I'm in a series defining a Data Analysis Maturity Model. In the first level, I described the importance of creating, validating, testing and tracking your base data collection methods. With the source data clearly defined, tracked, documented and verified, the next level of data analysis maturity is to store and process the data correctly.
Data can be stored in text files, binary representations on a file system, in a Relational Database Management System, (RDBMS), a Document Database, Graph Database, or any other system – the point is to match the storage, processing and retrieval not to what the developer wants to use, but to the requirements and constraints the data application requires. If you need the highest level of transaction input/output compliance for Online Transaction Processing (OTLP), you might use an RDBMS to store and process the data. If the data needs to be read concurrently on a massive scale, you might select a scale-out system. Other systems are used for Online Analytic Processing (OLAP) or perhaps biased towards highly related data, which might require a Graph Database. And even an in-memory system such as a cache might be used for the fastest retrieval across a distributed solution. In any case, the storage and processing system should be guided by the requirements for the data, not simply because you have a given technology or your team’s background is familiarity with a given system. And of course you might use more than one technology in a given solution.
Even if you need to use multiple technologies, it can be useful to limit the storage types or vendors so that the team can specialize to a greater degree, ensuring best practices – but this isn’t a requirement. As organizations grow larger, it’s normal to see more data processing systems in use. I often find that in larger organizations, a mature environment has internal “user groups”, defined processes and practices, and an oversight process to ensure that data is stored and processed correctly and to spec. Whatever system is used, it should follow best industry practices, and have a stringent protocol and documentation throughout the solution space.
After the data is stored and processed, a Level Two maturity involves a highly developed query expertise. This should be a skill found not only within the technology teams, but across the organization – for whoever will interact with data. We don’t often think of executives or line-workers needing to understand set-theory and tuple extractions, but in fact they often do want to learn the way to select data using SQL or some other query language. Training should be voluntary, on-line, and easy to understand. I’ve conducted “Lunch and Learns” for multiple roles within the organizations to show where the data is stored, what users are allowed to access, and the proper way to access it. This might mean teaching folks to use the SQL language, Excel, Graph queries or other technologies. A solid understanding of query techniques – across all users – can solve many problems that “Advanced Analytics” is often brought in to alleviate.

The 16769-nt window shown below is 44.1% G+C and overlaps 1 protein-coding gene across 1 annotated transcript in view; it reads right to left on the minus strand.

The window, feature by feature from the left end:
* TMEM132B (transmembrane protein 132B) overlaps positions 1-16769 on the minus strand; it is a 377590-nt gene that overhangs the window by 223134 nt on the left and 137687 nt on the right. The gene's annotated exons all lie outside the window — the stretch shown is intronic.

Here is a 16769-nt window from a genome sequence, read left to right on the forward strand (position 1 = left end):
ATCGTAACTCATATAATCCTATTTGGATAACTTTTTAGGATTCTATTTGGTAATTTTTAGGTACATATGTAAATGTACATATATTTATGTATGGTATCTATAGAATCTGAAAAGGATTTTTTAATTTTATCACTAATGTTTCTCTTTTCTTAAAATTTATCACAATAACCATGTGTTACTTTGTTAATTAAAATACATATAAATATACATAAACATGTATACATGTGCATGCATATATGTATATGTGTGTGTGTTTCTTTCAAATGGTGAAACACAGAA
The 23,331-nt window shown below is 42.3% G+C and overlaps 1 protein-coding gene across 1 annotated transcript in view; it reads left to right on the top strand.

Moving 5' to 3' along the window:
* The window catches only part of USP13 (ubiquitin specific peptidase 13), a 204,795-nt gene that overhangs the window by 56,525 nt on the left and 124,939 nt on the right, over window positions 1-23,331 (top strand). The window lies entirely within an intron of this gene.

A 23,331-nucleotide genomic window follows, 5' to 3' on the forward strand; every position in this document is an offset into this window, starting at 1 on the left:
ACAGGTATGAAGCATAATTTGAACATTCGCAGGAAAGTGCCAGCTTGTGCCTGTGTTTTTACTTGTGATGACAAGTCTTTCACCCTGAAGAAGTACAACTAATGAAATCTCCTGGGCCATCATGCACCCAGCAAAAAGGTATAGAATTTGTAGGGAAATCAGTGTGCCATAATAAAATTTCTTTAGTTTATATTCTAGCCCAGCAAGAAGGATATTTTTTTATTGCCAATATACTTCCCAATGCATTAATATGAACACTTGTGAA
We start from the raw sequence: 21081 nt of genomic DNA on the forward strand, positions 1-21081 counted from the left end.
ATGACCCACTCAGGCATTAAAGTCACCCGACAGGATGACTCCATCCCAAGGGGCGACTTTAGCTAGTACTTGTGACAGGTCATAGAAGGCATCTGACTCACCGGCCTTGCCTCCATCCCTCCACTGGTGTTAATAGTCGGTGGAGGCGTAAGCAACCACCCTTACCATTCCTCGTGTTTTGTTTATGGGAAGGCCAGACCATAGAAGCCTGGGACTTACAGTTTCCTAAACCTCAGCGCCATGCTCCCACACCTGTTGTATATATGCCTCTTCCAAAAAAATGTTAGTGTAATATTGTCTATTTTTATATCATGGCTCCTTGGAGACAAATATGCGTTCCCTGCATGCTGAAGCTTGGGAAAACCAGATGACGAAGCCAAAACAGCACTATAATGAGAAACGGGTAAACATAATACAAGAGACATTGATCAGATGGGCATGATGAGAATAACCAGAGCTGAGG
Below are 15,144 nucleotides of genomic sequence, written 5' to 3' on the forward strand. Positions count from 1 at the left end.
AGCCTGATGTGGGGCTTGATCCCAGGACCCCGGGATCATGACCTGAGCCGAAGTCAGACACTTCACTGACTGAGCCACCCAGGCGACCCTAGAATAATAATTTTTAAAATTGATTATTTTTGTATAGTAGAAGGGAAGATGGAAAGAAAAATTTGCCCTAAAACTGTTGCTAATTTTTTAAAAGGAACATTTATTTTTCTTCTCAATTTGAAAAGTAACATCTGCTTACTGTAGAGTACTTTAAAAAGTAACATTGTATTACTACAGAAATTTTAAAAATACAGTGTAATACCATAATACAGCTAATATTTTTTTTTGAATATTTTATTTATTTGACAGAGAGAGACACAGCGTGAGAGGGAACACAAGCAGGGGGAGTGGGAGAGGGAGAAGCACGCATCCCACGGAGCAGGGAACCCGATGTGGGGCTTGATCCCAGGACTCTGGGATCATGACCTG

For the IT side of this maturity, it’s important to think about “Views not SQL” - even if the data is not in an RDBMS. This phrase means that the technology team should create abstractions over base data using whatever technology that processing engine supports, to ensure security, consistency, and reliability. The team should then communicate those abstractions using a Data Dictionary that is central, easy to find, and kept up to date. This step is vital, but often overlooked, and not having at least a basic Data Dictionary is the source of most incorrect, conflicting, and erroneous results from analysis. I had once instance in a company where there were no less than five independent systems tracking what was called the “complete inventory”. Needless to say, analyzing that data was impossible until we combined them into a single unit – which was a massive effort. With a properly maintained and advertised Data Dictionary, creating those independent systems might not have happened at all.
In the next Maturity Level, I’ll explain the importance of reporting across the enterprise.